Mexico is the world’s seventh largest coffee producer and one of the leading suppliers of organic, shade-grown coffee. The nation’s 480,000 coffee growers, most working small parcels of land less than 5 hectares (12 acres) in size, are concentrated in Chiapas, Veracruz and Oaxaca, and produce 268,000 metric tons a year. While Mexican coffee consumption per person is rising, 62% of the harvest is exported, bringing in $400 million annually.
This year’s crop escaped the deep freeze in late January and early February that decimated corn, tomatoes, bell peppers and other crops in northern Mexico, but unseasonal rains and cold weather in coffee-growing regions of southern and eastern Mexico have reduced coffee yields and mean that this season’s crop is also ripening unevenly. Some growers are worried that this could be the worst coffee harvest in almost 20 years.
With fewer berries on each plant, the potential earnings for coffee-pickers are poor, since it takes longer to fill each basket with ripe berries. Some experienced coffee pickers are looking for alternative employment hoping for better pay. According to growers, the less experienced pickers remaining on the job are causing more damage to the bushes than normal, because they employ a hand picking method known as “ordeñando” (milking) in which they run their hands rapidly along a branch, stripping away the leaves as well as the beans. The problem for growers is that this technique reduces the following year’s crop.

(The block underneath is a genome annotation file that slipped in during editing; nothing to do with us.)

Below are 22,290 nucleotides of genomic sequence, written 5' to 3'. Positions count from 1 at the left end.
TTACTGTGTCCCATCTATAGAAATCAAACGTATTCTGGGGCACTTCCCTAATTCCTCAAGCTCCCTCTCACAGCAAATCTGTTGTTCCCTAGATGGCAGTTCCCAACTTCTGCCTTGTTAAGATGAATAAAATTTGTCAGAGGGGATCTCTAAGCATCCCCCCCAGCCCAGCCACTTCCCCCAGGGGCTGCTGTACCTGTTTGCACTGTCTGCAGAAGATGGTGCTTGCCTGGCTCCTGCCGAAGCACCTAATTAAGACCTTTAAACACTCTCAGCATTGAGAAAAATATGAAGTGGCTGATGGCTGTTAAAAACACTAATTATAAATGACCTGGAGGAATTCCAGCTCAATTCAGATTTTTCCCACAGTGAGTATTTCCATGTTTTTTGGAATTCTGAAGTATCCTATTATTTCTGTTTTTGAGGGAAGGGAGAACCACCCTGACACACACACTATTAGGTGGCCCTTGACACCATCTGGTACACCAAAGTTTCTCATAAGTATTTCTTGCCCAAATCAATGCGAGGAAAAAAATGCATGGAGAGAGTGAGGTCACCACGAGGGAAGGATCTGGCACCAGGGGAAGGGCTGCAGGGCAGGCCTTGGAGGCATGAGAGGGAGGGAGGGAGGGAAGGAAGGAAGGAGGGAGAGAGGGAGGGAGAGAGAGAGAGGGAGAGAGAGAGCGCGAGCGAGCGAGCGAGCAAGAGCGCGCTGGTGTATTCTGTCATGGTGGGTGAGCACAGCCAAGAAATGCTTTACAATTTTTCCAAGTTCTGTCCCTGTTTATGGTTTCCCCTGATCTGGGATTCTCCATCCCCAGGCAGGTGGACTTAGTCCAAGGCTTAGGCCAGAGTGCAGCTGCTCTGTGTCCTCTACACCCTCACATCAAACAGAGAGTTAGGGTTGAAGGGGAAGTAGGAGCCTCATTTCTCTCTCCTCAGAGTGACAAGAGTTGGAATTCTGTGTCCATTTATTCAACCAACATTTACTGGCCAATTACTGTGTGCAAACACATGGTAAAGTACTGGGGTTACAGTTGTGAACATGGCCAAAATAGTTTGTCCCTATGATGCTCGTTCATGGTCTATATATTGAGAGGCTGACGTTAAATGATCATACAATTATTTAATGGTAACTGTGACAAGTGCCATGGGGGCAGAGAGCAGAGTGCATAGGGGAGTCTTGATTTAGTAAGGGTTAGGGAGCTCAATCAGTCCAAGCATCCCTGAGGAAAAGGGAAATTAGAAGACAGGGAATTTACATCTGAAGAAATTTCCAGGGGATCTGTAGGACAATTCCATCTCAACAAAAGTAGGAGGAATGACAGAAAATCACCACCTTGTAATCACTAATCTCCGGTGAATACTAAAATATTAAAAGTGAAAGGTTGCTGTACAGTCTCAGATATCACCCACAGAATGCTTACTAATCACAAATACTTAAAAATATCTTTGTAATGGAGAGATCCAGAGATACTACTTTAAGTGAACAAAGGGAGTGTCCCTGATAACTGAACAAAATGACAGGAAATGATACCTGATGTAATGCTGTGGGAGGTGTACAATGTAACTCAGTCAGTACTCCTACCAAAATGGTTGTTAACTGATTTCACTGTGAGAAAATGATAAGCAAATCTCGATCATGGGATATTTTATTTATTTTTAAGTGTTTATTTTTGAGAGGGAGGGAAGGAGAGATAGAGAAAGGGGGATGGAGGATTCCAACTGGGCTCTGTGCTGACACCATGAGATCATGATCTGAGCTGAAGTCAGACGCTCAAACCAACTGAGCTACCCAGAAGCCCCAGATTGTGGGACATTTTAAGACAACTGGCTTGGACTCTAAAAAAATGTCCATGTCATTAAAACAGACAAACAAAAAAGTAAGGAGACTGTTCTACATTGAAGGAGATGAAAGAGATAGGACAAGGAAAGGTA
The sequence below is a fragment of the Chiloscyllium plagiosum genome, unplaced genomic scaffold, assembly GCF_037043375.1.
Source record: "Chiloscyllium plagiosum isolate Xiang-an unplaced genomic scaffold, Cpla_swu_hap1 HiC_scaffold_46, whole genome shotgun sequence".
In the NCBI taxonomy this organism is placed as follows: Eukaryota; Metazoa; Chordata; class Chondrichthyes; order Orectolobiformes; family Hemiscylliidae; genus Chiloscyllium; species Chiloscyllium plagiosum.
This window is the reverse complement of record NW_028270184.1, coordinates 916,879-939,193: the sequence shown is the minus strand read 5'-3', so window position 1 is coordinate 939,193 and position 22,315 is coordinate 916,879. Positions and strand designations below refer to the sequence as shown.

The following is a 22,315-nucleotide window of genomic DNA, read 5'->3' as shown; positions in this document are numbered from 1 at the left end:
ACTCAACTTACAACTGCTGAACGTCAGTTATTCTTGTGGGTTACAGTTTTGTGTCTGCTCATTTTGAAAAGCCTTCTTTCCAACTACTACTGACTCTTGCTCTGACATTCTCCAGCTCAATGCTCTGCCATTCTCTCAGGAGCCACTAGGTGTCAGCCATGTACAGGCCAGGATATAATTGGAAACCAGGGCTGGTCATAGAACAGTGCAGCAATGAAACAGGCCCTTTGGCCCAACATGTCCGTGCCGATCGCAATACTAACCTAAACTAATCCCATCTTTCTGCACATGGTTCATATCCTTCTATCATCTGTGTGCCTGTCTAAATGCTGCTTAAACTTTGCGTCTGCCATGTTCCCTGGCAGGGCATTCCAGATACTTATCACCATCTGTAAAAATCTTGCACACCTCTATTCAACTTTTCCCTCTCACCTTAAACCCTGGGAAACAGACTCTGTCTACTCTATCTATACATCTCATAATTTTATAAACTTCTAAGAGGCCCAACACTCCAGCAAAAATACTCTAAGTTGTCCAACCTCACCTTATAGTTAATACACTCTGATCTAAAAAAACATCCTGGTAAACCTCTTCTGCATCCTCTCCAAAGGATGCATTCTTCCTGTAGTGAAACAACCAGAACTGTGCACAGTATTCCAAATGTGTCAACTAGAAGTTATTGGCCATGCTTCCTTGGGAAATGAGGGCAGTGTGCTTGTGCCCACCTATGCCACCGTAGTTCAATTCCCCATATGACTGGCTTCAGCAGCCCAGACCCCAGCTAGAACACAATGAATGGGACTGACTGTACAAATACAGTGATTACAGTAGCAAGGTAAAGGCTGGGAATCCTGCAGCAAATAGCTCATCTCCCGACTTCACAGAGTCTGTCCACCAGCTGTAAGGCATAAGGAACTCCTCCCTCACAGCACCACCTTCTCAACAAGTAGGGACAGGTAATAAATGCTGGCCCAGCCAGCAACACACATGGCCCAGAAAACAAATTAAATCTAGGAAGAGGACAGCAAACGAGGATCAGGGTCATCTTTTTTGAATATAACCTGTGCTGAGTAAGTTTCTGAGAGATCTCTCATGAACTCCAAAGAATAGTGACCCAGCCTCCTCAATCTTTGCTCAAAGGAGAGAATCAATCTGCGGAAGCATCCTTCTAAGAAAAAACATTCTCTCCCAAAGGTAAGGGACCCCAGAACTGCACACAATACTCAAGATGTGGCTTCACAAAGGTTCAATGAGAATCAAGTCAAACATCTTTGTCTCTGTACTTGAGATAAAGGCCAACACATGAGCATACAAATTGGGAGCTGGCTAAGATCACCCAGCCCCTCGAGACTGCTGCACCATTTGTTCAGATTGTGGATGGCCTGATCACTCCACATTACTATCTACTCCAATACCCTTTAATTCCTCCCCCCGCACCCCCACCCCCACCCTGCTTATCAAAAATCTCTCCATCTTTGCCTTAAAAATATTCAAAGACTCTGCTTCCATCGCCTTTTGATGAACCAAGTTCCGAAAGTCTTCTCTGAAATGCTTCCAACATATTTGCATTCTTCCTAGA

The 2010-2011 harvest season began in October. Government officials are still estimating a harvest of 4.4 million 60-kg sacks, which would be a total of about 264,000 metric tons. However, Agroindustrias Unidas de México, Mexico’s largest coffee exporter, believes that 3.5 million sacks will be nearer the truth. If the exporter is correct, the current harvest would be only marginally better than Mexico’s 1992-1993 harvest which was the lowest in the past twenty years.
The only silver lining in this cloud is that coffee prices on international markets are high and rising, mainly due to problems in Colombia, so Mexican growers have a good incentive to pick every single ripe berry they can find.